Good morning! I woke up at about 7:30 this morning. (Well, I should say I was awakened by two small bodies cuddling up to me in bed. They were chanting, "Mama moo-moo, Mama moo-moo!") That's not horrible. So, I decided to haul myself out of bed and head downstairs and make some muffins. I had all the ingredients needed to make Apple Pie Crumb-Cake muffins from one of my favorite cookbooks, "Vegan With a Vengeance." (I'm not vegan, but I enjoy really enjoy vegan cooking. I'll discuss factory-farming some other time.) I'm not going to post recipes here that are copyrighted, but if anyone wants the recipe, contact me and I'll get it to you.

I made my way into the kitchen at 8 a.m. Just in time to listen to "Weekend Edition" on NPR! has just recently started streaming live on the internet. That is very good news for me since our only radio in the house is a crappy little clock-radio that doesn't pick up NPR. (It works absolutely fine to wake us up and listen to the WVU football and basketball games that aren't televised.) I know I could listen to many other NPR stations that have offered live streaming for years. It just isn't the same as WV public radio. It just wouldn't be the same if I didn't hear Frank Stowers go through all the stations and call-letters in that unique and interesting voice of his. (Sleek tries to do an impersonation, but it always ends up sounding more like Huckleberry Hound than Mr. Stowers.)

So, by the time I pulled the muffins from the oven and gave them some time to cool, "Wait, Wait...Don't Tell Me!" was streaming. What a great show that is! So, here I sit listening to "Wait, Wait...Don't Tell Me!" while eating a muffin and having a great cup of coffee. All of that while blogging too! Really, does it get any better than that?

By the way, the muffins are ridiculously good!

Saturday, October 20, 2007

Friday Night

Well, here it is. Saturday afternoon. Couldn't post last night for fear of being cited for PWI. We had friends over for dinner and had a really nice time. I think we killed 2 bottles of wine in about 20 minutes. Saved the Newcastles for dessert.

Anyway, yesterday morning I got started by making my pumpkin pie. I had baked the pumpkin the day before and had it pureed and ready. I used this very simple recipe. I had made the crust last week, because I made myself an apple pie for my birthday. Just put the extra in the freezer for this week. For some reason, this batch of pie crust really gave me fits. I was always one to just buy pre-made crusts. Last summer, my Mamaw, who probably makes the best pies in all of WV, taught me how to make pie crust. She's getting older and doesn't like to bake as much. Since no other family members were interested in learning how to make pies, I stepped up to the plate. It's hard, and she told me it just takes lots and lots of practice. Well, after working with this round of pie crust I was frustrated to say the least. My birthday apple pie was ugly as hell, but it tasted great! So, after much work and hole-patching, I finally got my crust for the pumpkin pie into the plate. Every muscle in my back was spasming after that! I decided to crack open a nice, cold Newcastle. It was 11:40 a.m. An hour later, the pie came out of the oven looking absolutely lovely. Yay! (Sorry, the photo isn't great. That Newcastle gave me a surprise buzz, and I didn't really care about the damn photo at the time. I sense a new Friday morning tradition coming on!)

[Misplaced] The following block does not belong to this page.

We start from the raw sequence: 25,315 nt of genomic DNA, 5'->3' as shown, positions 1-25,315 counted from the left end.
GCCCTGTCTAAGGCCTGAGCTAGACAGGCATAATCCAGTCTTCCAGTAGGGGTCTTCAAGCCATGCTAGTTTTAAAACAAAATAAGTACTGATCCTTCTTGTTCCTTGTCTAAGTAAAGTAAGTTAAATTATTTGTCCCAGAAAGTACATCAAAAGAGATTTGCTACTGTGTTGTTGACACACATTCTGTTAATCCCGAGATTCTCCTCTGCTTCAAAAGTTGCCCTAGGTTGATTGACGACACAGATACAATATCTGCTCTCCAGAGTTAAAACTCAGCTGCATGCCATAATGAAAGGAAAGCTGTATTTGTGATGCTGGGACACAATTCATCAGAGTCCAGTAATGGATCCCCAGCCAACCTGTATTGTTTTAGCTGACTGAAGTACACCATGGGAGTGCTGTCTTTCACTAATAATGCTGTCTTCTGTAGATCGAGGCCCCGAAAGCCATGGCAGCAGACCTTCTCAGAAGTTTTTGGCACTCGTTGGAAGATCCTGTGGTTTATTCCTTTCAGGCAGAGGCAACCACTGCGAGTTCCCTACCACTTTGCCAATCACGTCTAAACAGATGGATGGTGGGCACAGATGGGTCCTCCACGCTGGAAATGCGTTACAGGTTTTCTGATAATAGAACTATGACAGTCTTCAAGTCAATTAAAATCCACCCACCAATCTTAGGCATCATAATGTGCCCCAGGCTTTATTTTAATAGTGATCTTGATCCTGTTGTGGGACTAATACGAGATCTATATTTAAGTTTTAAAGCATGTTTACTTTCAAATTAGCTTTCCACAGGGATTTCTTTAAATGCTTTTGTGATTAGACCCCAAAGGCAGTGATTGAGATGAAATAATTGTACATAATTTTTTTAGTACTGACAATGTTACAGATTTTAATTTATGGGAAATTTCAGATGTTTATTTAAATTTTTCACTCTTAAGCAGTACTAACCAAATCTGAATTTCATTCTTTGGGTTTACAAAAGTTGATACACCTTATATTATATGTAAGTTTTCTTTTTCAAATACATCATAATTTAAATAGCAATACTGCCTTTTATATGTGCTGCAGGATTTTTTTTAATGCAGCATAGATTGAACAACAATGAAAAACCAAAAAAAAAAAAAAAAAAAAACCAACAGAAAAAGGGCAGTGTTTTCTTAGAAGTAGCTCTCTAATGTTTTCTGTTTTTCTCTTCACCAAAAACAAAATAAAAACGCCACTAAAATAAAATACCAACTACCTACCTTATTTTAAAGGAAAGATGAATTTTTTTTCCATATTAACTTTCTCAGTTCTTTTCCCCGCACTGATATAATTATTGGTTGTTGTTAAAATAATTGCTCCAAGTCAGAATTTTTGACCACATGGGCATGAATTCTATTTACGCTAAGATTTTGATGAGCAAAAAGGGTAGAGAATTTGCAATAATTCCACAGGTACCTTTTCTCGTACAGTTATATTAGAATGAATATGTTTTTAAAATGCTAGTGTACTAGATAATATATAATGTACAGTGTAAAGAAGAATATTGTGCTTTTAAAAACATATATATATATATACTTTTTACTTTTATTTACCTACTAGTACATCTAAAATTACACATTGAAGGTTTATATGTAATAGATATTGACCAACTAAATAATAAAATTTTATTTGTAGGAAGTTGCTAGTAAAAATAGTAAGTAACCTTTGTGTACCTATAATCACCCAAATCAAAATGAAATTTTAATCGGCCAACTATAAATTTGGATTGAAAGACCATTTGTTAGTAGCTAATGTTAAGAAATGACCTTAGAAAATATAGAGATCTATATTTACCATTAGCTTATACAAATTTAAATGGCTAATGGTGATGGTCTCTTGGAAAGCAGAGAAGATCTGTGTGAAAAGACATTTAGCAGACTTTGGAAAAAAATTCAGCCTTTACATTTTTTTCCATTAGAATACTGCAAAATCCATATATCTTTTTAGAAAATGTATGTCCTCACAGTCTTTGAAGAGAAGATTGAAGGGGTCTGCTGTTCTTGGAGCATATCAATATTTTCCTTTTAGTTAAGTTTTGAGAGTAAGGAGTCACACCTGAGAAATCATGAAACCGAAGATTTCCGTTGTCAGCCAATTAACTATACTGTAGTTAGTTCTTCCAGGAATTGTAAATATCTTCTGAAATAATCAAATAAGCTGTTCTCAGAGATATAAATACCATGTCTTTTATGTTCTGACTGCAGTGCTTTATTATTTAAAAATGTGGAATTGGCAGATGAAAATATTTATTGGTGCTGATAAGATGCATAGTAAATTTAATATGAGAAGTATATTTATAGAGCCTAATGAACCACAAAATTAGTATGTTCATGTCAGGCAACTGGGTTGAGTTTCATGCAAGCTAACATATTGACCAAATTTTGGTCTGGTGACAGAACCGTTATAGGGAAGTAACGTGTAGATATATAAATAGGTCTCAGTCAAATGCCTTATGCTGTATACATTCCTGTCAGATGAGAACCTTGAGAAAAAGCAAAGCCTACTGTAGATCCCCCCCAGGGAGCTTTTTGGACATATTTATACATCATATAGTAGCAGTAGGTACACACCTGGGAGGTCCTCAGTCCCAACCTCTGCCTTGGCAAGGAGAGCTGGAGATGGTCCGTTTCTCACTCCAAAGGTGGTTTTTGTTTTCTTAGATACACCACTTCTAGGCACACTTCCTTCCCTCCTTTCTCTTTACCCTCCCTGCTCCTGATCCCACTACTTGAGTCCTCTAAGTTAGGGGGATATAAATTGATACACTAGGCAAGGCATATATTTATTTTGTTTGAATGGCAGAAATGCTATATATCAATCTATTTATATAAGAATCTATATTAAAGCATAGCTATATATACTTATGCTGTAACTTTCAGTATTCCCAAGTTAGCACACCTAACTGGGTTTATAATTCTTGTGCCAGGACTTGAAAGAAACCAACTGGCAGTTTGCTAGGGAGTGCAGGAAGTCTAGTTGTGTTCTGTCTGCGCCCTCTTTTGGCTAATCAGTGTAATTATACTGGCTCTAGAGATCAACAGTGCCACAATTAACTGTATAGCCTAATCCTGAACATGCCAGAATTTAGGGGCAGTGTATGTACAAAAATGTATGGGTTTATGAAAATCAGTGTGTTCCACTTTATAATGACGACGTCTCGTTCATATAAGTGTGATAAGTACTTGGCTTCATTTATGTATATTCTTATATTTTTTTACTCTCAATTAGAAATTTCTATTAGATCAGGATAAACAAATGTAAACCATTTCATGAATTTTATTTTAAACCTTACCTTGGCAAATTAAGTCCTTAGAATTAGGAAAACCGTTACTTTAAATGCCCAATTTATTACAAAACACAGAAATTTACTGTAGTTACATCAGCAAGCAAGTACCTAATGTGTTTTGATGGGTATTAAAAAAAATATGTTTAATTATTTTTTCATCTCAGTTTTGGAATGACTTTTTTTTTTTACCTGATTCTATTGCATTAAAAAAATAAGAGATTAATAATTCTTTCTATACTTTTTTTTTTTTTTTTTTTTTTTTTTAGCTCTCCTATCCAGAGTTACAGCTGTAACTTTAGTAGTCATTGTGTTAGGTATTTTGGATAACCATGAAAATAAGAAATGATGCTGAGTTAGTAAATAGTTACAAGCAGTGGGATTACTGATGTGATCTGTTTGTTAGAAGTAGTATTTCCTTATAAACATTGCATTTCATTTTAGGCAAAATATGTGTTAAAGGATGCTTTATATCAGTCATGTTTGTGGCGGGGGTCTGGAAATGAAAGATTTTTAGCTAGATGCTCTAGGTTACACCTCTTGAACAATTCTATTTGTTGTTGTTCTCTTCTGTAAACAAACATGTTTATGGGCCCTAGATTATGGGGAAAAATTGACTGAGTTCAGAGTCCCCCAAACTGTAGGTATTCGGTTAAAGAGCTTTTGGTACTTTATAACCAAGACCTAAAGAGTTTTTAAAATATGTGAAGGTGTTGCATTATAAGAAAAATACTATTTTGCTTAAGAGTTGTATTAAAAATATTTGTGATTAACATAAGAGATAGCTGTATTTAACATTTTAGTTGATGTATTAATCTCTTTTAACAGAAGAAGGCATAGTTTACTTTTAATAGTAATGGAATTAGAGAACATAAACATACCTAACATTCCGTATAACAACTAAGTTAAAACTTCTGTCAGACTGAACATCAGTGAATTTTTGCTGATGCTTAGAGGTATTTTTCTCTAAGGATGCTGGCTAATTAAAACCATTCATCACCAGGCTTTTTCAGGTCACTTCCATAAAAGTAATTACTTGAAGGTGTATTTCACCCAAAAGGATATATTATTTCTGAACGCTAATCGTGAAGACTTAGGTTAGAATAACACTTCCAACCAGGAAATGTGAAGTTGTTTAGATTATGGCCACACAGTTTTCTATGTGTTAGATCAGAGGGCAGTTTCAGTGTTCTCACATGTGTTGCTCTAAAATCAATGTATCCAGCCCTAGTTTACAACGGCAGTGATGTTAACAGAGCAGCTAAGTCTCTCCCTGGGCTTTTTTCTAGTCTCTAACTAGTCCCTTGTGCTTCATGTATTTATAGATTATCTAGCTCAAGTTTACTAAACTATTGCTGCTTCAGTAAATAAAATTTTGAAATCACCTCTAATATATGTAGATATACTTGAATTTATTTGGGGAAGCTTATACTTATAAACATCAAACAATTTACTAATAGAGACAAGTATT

For dinner, I made orange-sesame tofu. I thought a nice side-dish would be Asian tahini noodles. I pressed my tofu for about an hour to get most of the water out. Then I sliced it in about 1/4 inch slices. I browned it on both sides to get it nice and crisp on the outside. Very easy. Just spray some Pam in a non-stick skillet, add tofu and brown both sides. I made lots of tofu, so I did this in batches. While the tofu was browning, I made the orange-sesame sauce. This is just something I came up with, so I don't have exact measurements.

1/2 cup brown sugar
zest from 1 orange, juice from half of that orange
2 TBS Shoyu or soy sauce
2 tsp dark sesame oil
1/2 tsp Thai chile paste
1/4 cup water
salt, pepper and garlic powder to taste

So, once all the tofu is browned and returned to skillet, turn heat to high. Pour sauce over tofu and bring to a boil. Reduce heat and simmer until sauce is thickened to a glaze-like consistency. Sprinkle on as many toasted sesame seeds as you like. Eat.

The Asian-tahini noodles come from a Cooking Light recipe which I have modified to my liking. It's really simple. Here's the sauce: